to think of sharks, I think of their teeth,
one tooth, the letter V held in my palm…
So, when I learned that some believe
the English word “shark”
comes from the Mayan word “xoc,”
and “xoc” can also mean “count,” I smiled.
Of course! one counts all of those teeth,
an endless-seeming wave of bone, up to fifty-thousand
produced over the course of one shark’s life.
Too bad there’s an instance of the word “shark”
in an English manuscript from the fifteenth century,
before anyone in Europe used the word “Maya,”
or thought to write “xoc” with a “x,”
that letter which, in English, we pronounce “z,”
as in “xenophobic Anglo-Americans
didn’t believe the Mayans were civilized,
despite all those pyramids and calendars,
and thus could not have a writing system…”
But for the Mayans, the “x” represents “sh,”
so “X-O-C” is pronounced “SHAHK,”
as in what the “shark” does when it smiles at you
and all you can do is “count” the seconds left before it bites.
Where does our “shark” swim from?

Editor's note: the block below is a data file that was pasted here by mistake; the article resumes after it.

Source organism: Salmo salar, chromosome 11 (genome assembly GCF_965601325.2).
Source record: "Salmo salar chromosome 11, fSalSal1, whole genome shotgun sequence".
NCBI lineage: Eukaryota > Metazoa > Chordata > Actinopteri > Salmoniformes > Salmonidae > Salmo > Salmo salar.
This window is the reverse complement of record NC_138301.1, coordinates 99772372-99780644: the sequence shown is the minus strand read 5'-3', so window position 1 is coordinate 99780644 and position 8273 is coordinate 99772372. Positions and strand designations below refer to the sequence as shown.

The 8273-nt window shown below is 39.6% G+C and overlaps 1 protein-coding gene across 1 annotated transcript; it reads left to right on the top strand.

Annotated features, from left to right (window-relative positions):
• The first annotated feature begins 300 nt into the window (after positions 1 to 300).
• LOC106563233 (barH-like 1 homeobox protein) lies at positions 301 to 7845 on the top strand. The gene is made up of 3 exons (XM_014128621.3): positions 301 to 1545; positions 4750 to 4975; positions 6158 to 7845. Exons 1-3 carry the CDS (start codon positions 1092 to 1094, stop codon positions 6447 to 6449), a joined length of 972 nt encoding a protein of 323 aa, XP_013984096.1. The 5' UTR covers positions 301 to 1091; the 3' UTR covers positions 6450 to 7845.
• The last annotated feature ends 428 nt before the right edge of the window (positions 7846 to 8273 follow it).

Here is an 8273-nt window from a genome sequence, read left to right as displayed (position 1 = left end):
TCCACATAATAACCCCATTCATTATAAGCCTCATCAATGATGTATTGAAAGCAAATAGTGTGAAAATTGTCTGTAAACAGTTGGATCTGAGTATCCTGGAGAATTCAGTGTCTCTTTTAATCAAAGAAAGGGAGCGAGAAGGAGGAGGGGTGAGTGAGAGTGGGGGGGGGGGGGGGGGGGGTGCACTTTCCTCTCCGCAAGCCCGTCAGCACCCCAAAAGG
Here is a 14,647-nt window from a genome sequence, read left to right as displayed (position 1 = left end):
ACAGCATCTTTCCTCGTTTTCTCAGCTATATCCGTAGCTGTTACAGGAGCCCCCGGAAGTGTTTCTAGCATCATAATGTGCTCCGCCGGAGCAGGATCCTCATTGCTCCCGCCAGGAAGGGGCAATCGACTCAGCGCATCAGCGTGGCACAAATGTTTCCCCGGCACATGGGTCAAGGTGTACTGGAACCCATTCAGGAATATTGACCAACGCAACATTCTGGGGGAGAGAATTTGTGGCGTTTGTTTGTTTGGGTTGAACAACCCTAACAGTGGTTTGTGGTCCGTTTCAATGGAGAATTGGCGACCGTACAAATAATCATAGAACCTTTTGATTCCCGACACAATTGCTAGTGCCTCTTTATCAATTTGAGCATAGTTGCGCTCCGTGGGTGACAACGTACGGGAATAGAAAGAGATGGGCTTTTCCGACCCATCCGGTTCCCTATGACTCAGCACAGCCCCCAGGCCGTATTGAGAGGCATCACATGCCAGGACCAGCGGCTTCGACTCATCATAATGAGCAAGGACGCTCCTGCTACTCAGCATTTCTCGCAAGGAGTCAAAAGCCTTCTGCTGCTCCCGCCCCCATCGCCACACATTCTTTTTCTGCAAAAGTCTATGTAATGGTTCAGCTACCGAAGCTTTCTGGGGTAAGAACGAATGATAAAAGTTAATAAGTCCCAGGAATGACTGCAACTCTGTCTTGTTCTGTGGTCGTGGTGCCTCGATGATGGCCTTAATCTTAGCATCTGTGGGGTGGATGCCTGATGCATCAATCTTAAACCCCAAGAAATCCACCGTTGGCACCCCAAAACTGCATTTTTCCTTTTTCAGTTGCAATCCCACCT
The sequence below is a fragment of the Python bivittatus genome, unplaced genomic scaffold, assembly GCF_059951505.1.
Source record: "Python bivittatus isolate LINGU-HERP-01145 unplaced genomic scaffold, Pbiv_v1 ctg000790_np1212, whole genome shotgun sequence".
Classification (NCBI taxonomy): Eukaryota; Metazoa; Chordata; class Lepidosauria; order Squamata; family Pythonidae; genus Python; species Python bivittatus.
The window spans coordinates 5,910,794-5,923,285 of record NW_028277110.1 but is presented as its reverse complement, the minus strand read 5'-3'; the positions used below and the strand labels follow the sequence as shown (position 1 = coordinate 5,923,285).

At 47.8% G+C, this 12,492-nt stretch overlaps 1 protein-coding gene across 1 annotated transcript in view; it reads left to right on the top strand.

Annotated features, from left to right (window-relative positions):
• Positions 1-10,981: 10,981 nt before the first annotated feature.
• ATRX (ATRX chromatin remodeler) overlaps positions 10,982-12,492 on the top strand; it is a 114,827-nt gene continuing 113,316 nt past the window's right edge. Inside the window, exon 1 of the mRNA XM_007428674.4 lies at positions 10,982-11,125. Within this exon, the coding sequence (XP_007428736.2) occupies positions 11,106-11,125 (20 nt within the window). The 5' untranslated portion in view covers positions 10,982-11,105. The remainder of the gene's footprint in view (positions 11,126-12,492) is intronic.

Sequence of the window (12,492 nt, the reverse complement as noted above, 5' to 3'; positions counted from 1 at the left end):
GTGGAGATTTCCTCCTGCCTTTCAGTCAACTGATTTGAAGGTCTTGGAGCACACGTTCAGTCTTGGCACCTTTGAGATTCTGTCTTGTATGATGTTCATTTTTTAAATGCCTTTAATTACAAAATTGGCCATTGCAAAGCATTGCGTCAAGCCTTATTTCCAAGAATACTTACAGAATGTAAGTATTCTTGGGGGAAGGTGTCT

Xocingly, from the German word “Schurke,”
which means “scoundrel,” but also gave English
“shirk.” Shark. Shock. This is self-indulgent play,
yes, so I will return to səˈnekdəkē—
To think of people, I think of our mouths,
our lips parting, opening, joining, pursing,
smiling, frowning, forming a kiss
and plosives—our finite teeth, all fifty-two,
easily knocked out, irreplaceable—
and our tongues behind them,
like caged birds which struggle to fly,
but cannot, and so flutter against our teeth
and lips, forming vowels and affricates.
This is what I think about when I want to think about us:
how our mouths say, “xoc,” and “shark,”
these nests for the birds we call “language” in English,
and in Mayan, “T,’aan.’”
Information regarding the word “xoc” and its possible influence on English “shark” is drawn from Breaking the Maya Code by Michael D. Coe, p. 141.